As the news agenda turns to tax avoidance, it seems David Cameron has reason to smile – but for how long, asks Peter Kellner
The immediate impact of the rows over tax avoidance has been to help the Prime Minister. In YouGov’s latest survey for the Sunday Times, his net approval rating stands at minus 18 (38% say he is doing well, 56% say badly). Though this still leaves him in negative territory, it is a marked improvement from a week earlier, when his rating was minus 25. Indeed, Cameron is more popular, or less unpopular, than at any time since the much-criticised Budget three months ago.
The Conservative party also seems to have regained some of the ground it lost earlier in the spring. It is now averaging 34%, compared with 31-32% for much of the past three months.
The only thing that seems to be different about the past few days is that the news agenda has moved away from economic gloom and the Leveson Inquiry, both of which fed us a diet of news stories that did ministers no favours, and onto tax avoidance.
The Prime Minister’s condemnation of Jimmy Carr may well have done him some good. Although we find that only 38% back his decision to attack behaviour that is immoral, albeit legal, this is a higher figure than normal backing Cameron when he engages in controversy. On this occasion he has sided with the vast majority of voters and against the privileged few.
However, he would be unwise to rest on his laurels. There are clear signs in our latest poll that, in the long term, a moral stance will not be enough, and that effective action must follow.
- Although a majority, 60%, think the rich have a moral duty to pay their fair share of tax and not use artificial tax avoidance schemes, a substantial minority, 36% think the tax avoiders have acted reasonably, on the grounds that ‘it’s the Government’s job to pass stricter laws if they want the rich to pay more tax’
- By 67-26%, the public agrees that ‘tax avoidance is morally at least as bad as, or worse than, cheating to obtain welfare benefits’
- Only 32% agree that ‘the best way to reduce tax avoidance is to cut the top rates of tax, so the rich have less incentive to avoid tax’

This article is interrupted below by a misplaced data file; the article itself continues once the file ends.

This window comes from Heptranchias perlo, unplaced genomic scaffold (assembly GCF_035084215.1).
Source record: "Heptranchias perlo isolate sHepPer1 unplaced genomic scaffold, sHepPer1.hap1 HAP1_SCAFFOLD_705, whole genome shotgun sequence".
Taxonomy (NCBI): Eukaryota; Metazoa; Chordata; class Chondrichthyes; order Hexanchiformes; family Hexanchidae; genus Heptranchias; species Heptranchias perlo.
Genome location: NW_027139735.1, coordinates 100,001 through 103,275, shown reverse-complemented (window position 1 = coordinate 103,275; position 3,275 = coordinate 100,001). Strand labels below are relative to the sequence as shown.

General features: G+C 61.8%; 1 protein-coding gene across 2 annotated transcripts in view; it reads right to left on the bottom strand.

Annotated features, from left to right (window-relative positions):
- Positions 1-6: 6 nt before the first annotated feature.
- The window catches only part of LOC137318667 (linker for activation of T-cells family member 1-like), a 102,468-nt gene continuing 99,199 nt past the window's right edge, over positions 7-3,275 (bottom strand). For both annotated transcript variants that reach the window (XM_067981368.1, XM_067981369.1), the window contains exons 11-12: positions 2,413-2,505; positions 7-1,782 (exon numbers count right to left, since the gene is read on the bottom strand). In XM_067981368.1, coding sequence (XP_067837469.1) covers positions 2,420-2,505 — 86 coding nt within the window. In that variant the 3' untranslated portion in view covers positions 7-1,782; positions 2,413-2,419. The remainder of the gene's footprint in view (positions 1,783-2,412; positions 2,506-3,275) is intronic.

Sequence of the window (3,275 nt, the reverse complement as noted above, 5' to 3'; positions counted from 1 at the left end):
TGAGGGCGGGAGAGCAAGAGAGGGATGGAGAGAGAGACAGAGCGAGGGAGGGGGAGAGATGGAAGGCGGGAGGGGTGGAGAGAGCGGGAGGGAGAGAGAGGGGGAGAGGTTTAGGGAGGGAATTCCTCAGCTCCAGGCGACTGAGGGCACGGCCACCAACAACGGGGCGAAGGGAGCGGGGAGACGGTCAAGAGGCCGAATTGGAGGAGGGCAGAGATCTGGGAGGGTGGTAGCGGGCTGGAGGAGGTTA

- When we asked people what the top rate of tax should be, ‘taking account of the problems of tax avoidance’, 42% think it should be 50p in the £ or higher, while 11% think it should be 45p. Only 29% think it should be reduced below the 45p that George Osborne promised in his Budget.
These figures – and voters’ responses to financial issues down the years – contain a clear lesson. For Cameron to turn his immediate, but possibly fleeting, rise in his approval rating into lasting gains for him and his party, he must find effective ways to force the rich to pay their fair share of tax – and to do so by means other than cutting the top rate further.
Success would bring a triple benefit: it would help to reduce Britain’s deficit further, it would help the Tories to recover their reputation for financial competence, and it would show that ministers really are on the side of voters as a whole and not just the rich.
In YouGov’s regular tracking questions on party images, the Tories’ worst score is the 52% who think they, more than any other party, ‘appeal to one section of society, rather than to the whole country’. Just 20% say this applies most to Labour, and 7% to the Lib Dems.
In short, the challenge facing Cameron and Osborne is to find ways to close the tax loopholes – and actually to achieve this, not just to promise it. This means not just passing the right laws (perhaps including stripping British dependences such as Jersey and the Cayman Islands of their status as tax havens), but also giving Her Majesty’s Revenue and Customs the backing to clamp down much harder and quicker on artificial tax avoidance schemes.
For example, HMRC currently has the powers to impose stiff penalties on those caught evading taxes (that is, lying, or otherwise acting illegally). Why not extend the penalty system to schemes that are shown to be set up for the sole purpose of avoiding taxes? New Zealand has just such a system since 1997, with a sliding scale of penalties for ‘abusive tax avoidance’. Australia is also able to penalise the worst forms of avoidance.
In Britain, suppose the rich who use artificial schemes were forced to pay a penalty of, say, 50% of the avoided tax, as well as the back tax itself. Would Jimmy Carr and the others in the Jersey-based K2 scheme have been as keen to use it had they risked ending up millions of pounds worse off than if they had paid their taxes normally in the first place?
One would have thought that the best way for Cameron and Osborne to achieve their goals is to create conditions that deter tax avoidance, and not just to catch tax avoiders. But whatever precise measures they enact, they will have to be seen to work, or they may find that the sentiments that caused last week’s rise in popularity subside well before the next election.